Scepticism about Meaning and Reference: Three Arguments by Quine, Putnam and Kripke

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Abstract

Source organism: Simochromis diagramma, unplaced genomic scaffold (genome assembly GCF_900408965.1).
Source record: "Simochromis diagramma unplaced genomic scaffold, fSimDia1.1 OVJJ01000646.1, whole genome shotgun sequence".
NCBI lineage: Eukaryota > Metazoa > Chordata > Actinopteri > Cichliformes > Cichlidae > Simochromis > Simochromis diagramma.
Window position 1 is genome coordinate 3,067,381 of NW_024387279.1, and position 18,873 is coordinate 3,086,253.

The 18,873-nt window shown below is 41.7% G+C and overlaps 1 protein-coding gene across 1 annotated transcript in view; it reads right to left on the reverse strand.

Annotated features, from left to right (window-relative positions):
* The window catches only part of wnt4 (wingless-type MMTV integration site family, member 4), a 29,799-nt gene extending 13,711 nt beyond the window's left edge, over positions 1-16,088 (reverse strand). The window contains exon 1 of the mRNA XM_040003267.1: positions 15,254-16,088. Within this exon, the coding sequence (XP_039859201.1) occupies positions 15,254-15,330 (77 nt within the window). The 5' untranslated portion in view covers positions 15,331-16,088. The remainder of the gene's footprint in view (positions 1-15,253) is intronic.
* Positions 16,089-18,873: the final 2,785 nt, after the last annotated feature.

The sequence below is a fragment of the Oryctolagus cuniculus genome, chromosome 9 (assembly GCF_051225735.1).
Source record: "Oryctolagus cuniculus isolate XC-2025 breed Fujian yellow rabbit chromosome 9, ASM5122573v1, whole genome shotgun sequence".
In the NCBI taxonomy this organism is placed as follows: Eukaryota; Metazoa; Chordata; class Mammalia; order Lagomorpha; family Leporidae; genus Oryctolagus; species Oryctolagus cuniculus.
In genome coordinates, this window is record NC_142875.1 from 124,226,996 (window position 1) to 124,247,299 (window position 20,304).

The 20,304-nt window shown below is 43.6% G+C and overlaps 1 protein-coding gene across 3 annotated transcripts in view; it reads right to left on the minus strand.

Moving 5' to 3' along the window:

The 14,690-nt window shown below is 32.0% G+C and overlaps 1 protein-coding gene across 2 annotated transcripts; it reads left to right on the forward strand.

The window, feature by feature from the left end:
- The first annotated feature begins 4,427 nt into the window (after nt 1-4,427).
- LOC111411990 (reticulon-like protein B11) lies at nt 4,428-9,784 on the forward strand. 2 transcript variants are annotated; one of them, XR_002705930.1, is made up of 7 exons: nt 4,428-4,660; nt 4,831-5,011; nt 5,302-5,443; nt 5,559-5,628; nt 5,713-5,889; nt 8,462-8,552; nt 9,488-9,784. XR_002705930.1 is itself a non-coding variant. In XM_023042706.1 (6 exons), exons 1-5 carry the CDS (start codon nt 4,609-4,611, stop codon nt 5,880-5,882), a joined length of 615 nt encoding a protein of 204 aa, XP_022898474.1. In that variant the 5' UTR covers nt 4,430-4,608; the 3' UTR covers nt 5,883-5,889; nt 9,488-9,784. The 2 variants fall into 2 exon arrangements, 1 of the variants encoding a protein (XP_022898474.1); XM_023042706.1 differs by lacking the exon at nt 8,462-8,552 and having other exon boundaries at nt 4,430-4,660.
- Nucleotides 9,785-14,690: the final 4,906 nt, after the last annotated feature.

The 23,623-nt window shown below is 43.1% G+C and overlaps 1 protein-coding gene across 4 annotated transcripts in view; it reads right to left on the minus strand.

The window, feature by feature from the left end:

Twentieth-century philosophy of language saw a number of related but interestingly distinct arguments that independently challenge the objectivity and determinacy of traditional semantic notions like reference, denotation or extension. Collectively, they can be called ‘semantic scepticism’. This essay will examine three of these arguments due to Quine (1960, 1969), Putnam (1978, 1980, 1981, 1985) and Kripke (1982), noting the increasing pressure they bring to bear on our common sense conceptions of meaning and reference. I will begin by identifying that conception independently.

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